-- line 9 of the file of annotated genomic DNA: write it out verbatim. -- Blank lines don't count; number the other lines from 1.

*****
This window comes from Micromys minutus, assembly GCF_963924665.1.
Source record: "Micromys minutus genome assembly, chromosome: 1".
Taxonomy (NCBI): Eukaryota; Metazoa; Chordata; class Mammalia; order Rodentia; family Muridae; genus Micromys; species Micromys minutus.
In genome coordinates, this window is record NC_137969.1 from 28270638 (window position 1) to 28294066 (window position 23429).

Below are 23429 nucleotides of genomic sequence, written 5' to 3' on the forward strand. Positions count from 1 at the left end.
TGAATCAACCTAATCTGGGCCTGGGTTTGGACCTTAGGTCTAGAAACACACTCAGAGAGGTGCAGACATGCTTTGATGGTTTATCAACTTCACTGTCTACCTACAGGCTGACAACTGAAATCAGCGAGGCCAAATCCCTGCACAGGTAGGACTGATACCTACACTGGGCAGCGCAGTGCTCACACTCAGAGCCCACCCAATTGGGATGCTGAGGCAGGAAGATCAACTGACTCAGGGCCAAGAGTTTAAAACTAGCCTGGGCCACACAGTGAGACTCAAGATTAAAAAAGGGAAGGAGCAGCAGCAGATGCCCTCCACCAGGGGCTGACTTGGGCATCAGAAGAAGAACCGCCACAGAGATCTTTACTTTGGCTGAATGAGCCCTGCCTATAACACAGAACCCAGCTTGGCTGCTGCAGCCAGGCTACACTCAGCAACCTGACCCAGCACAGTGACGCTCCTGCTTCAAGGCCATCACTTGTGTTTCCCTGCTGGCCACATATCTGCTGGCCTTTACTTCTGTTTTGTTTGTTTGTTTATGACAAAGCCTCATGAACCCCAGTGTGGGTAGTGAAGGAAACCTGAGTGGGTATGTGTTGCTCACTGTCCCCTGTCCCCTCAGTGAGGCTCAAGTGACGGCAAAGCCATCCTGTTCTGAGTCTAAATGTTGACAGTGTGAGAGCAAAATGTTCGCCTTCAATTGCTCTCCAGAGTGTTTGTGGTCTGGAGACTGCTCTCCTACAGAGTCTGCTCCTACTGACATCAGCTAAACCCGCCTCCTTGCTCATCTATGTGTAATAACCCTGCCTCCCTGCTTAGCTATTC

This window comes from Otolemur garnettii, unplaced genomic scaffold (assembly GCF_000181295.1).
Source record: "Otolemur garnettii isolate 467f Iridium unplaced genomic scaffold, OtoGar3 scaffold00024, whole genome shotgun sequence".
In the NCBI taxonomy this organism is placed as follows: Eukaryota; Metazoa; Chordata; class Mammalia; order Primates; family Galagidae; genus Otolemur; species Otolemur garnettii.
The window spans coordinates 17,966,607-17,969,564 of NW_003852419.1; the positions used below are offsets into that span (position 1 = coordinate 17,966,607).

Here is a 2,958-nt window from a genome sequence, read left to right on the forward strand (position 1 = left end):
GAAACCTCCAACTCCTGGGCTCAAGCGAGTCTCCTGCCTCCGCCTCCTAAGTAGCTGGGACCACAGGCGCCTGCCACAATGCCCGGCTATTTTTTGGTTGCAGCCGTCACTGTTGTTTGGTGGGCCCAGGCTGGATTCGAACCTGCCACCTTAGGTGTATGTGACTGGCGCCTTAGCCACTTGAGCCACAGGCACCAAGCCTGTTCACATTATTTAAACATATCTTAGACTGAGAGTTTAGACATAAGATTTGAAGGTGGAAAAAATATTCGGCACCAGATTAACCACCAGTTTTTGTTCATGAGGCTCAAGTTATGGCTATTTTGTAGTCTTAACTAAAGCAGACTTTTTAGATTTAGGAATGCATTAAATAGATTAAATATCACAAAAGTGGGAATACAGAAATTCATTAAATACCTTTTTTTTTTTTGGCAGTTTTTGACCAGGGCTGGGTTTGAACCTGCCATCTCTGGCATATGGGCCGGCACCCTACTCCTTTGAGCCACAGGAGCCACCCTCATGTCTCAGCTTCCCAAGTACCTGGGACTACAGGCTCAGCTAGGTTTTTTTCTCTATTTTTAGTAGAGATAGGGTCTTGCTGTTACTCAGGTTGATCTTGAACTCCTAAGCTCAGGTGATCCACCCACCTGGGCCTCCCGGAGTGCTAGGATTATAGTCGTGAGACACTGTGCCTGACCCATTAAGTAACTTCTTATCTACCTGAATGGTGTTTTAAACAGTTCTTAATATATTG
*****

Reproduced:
In the NCBI taxonomy this organism is placed as follows: Eukaryota; Metazoa; Chordata; class Mammalia; order Primates; family Galagidae; genus Otolemur; species Otolemur garnettii.